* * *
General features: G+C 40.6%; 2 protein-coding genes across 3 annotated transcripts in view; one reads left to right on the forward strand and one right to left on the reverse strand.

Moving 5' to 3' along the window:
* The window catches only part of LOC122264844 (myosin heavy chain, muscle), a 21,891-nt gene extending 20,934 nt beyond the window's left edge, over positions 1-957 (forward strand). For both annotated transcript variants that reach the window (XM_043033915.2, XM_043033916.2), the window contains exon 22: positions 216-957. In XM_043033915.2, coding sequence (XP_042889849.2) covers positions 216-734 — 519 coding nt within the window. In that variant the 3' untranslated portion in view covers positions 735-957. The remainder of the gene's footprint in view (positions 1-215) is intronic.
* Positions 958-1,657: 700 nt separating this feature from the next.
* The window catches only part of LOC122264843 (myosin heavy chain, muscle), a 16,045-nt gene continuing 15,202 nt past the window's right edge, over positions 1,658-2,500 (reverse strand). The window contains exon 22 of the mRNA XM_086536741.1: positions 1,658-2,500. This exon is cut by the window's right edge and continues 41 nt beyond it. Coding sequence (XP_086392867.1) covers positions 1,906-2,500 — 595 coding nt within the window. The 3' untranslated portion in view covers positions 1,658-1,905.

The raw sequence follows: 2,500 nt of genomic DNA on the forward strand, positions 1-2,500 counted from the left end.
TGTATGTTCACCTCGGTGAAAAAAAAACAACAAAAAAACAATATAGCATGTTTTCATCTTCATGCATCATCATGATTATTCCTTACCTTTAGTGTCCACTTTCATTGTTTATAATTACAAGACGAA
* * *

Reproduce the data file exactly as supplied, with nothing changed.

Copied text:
General features: G+C 40.6%; 2 protein-coding genes across 3 annotated transcripts in view; one reads left to right on the forward strand and one right to left on the reverse strand.

Moving 5' to 3' along the window:
* The window catches only part of LOC122264844 (myosin heavy chain, muscle), a 21,891-nt gene extending 20,934 nt beyond the window's left edge, over positions 1-957 (forward strand). For both annotated transcript variants that reach the window (XM_043033915.2, XM_043033916.2), the window contains exon 22: positions 216-957. In XM_043033915.2, coding sequence (XP_042889849.2) covers positions 216-734 — 519 coding nt within the window. In that variant the 3' untranslated portion in view covers positions 735-957. The remainder of the gene's footprint in view (positions 1-215) is intronic.
* Positions 958-1,657: 700 nt separating this feature from the next.
* The window catches only part of LOC122264843 (myosin heavy chain, muscle), a 16,045-nt gene continuing 15,202 nt past the window's right edge, over positions 1,658-2,500 (reverse strand). The window contains exon 22 of the mRNA XM_086536741.1: positions 1,658-2,500. This exon is cut by the window's right edge and continues 41 nt beyond it. Coding sequence (XP_086392867.1) covers positions 1,906-2,500 — 595 coding nt within the window. The 3' untranslated portion in view covers positions 1,658-1,905.

The raw sequence follows: 2,500 nt of genomic DNA on the forward strand, positions 1-2,500 counted from the left end.
TGTATGTTCACCTCGGTGAAAAAAAAACAACAAAAAAACAATATAGCATGTTTTCATCTTCATGCATCATCATGATTATTCCTTACCTTTAGTGTCCACTTTCATTGTTTATAATTACAAGACGAA